October 17, 2021

La Ronge Northerner

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Bill 96 in French | Indigenous languages ​​have no special status

(Quebec) Quebec does not want to use its bill 96 on the protection of the French language to give special status to mother tongues. The First Nations Assembly in Quebec and Labrador believe that the reform of the Legalt government “violates” the rights of the first nations.




Fanny Lewesque

Fanny Lewesque
Press

A new controversy is developing between the Legalt government and the AFNQL. On Friday, Ian Lafrinier, the minister in charge of tribal affairs, noted that there were other options besides Bill 96 for the protection and preservation of indigenous languages ​​in Quebec.

“Before we put forward our intention to change the law, my colleague [Simon Jolin-Barrette] By contacting both Makivik and APNLQ, we have a position in the sense that we do not want to change the position [des langues autochtones] Or some progress has been lost, ”he said on Friday.

Special consultations on this smooth reform of Bill 101 are set to begin next week in the National Assembly. The AFNQL, which brings together 43 tribal leaders from the province, will make a brief submission on Tuesday. The Mohawk community in Kansatak will participate in the exercise on October 7.

“The Legal government’s Bill 96 is a systematic attack on the constitutional language rights of nations,” Chief Kislon Picard wrote in a statement issued when invited by federal leaders to discuss the reforms proposed by Minister Simon Joel Barrett. September 2.

When Bill 96 was filed, AFNQL Legalt issued a warning to the government: “The survival and development of one language should not spoil another.”

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Minister Lafrinier explained on Friday that he was “discussing” with the first countries to improve the protection and preservation of indigenous languages. Speaking at a press conference on the implementation of the recommendations of the Vienna Commission, he said, “The language issue is important.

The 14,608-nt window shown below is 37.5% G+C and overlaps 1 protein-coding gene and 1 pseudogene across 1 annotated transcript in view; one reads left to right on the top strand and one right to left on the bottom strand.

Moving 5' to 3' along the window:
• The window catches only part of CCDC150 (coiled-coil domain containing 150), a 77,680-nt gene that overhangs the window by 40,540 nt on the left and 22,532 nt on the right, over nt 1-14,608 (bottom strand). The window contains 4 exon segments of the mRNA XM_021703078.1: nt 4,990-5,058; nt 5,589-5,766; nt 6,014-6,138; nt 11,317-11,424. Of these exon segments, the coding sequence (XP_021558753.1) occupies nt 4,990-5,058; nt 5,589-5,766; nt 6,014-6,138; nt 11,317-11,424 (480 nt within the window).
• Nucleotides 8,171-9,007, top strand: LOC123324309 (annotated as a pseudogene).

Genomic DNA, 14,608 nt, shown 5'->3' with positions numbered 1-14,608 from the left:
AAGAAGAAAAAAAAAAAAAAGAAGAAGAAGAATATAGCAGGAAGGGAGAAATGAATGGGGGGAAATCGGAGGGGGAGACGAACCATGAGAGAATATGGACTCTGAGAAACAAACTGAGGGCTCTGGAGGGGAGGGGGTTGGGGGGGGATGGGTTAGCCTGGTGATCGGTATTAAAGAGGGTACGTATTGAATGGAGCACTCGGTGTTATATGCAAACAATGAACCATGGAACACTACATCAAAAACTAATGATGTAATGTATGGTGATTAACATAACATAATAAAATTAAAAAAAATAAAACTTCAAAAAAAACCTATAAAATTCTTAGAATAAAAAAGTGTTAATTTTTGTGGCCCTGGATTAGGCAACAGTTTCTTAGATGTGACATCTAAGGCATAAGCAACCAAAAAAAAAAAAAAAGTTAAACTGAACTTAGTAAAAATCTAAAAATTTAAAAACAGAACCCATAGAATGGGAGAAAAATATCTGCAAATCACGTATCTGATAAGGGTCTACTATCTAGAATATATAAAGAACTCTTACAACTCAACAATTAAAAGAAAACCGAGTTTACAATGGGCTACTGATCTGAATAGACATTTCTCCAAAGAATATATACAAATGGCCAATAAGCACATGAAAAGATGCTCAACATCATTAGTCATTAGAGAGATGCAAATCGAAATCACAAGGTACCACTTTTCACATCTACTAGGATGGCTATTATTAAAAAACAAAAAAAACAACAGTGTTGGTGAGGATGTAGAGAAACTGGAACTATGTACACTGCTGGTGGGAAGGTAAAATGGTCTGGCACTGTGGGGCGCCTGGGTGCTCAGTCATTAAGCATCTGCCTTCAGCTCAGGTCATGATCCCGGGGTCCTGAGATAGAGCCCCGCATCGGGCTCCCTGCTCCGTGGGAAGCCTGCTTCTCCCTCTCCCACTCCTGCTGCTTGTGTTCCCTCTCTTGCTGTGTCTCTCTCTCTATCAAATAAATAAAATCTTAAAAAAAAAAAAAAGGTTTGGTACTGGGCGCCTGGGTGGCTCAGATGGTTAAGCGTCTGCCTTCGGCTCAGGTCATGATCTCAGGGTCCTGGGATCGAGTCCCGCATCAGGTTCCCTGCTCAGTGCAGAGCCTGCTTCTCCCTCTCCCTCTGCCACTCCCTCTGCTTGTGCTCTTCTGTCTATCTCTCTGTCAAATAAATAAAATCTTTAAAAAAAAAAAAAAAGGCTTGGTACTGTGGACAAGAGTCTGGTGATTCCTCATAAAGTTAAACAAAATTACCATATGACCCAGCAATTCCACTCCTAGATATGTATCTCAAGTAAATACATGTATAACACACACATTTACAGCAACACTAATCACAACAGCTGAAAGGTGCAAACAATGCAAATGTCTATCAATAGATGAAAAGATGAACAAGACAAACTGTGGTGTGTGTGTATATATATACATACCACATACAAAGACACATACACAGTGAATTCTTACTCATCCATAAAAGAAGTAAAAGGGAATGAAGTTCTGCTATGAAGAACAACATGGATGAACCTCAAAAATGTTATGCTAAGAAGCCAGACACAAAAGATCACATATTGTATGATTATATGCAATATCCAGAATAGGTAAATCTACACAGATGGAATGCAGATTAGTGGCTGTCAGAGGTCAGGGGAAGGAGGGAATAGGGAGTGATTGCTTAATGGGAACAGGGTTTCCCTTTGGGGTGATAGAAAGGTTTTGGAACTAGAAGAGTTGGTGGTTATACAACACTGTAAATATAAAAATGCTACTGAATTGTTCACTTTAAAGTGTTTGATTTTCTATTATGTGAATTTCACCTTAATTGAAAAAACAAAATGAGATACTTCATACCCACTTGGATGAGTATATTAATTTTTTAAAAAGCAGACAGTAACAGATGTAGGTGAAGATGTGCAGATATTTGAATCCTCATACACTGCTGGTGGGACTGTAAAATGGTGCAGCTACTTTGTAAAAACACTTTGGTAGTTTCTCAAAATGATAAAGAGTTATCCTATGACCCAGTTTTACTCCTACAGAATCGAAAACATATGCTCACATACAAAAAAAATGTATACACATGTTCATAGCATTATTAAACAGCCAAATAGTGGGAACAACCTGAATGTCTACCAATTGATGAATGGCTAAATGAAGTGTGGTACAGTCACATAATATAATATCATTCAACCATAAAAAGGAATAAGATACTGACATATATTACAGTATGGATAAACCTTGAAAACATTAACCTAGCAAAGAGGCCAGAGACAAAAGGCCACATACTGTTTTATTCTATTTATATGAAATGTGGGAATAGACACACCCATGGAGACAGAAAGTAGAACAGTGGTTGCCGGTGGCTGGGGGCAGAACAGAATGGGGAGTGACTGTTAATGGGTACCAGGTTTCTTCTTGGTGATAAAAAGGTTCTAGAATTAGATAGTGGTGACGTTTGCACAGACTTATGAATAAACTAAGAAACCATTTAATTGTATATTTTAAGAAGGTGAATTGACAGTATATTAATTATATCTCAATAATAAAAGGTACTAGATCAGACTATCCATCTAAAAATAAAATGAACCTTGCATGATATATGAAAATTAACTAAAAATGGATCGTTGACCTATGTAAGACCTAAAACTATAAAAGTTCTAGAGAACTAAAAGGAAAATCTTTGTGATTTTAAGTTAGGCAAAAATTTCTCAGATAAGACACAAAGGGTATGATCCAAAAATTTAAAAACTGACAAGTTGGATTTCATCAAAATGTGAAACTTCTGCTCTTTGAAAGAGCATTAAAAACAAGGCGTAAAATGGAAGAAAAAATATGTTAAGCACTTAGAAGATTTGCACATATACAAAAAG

“So making sure languages ​​are alive is a challenge [les langues autochtones] As an official language, this is one of the features. There are other possibilities and that is what we are going to explore, ”he added.

“I can not say how it will work, but it’s really important,” Mr Lafranier said.

APNLQ does not ask for native languages ​​to be recognized as official languages.

Minister Lafrinier assures us that Bill 96 will not compromise on the “improvements” made over the years and will continue to provide services in English on health care and social services.

“You know we have the same goal when we talk about the various countries in Quebec and the region: we want to preserve our culture and our language,” explained Minister Lafrenier.

Follow the Commission

Two years after the report was submitted, Minister Lafrinier on Friday announced the progress of the implementation of the Commission of Inquiry’s recommendations on relations between Indigenous peoples and some public services in Quebec (Vienna Commission).

Despite some improvements, the Minister acknowledges that a majority of work needs to be done: the number of ongoing recommendations has increased from 51 to 68 in one year. Minister Lafrinier asked people to avoid a simple “mathematical” calculation, so improving relations with the tribe is a “community project”.

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He added that some suggestions, such as apologizing to the tribal people, were quick and easy, while others required legislative changes or discussions with the federal government. In addition, the minister noted that the things allotted to him to do 125 things out of 200 million have already been done.

The Native Affairs Secretariat will make its progress public on its website. The Ombudsperson, Mary Rinfred, has already stated that she will follow up on the implementation of the recommendations of the Wyans Commission.

At this point, Mr. Lafrenier, along with leaders of thirty tribal communities, says they have identified three priorities for the future, namely youth protection, women’s well-being and education. In his final report, released in 2019, retired Judge Jack Vince made 142 recommendations.

With the Canadian Press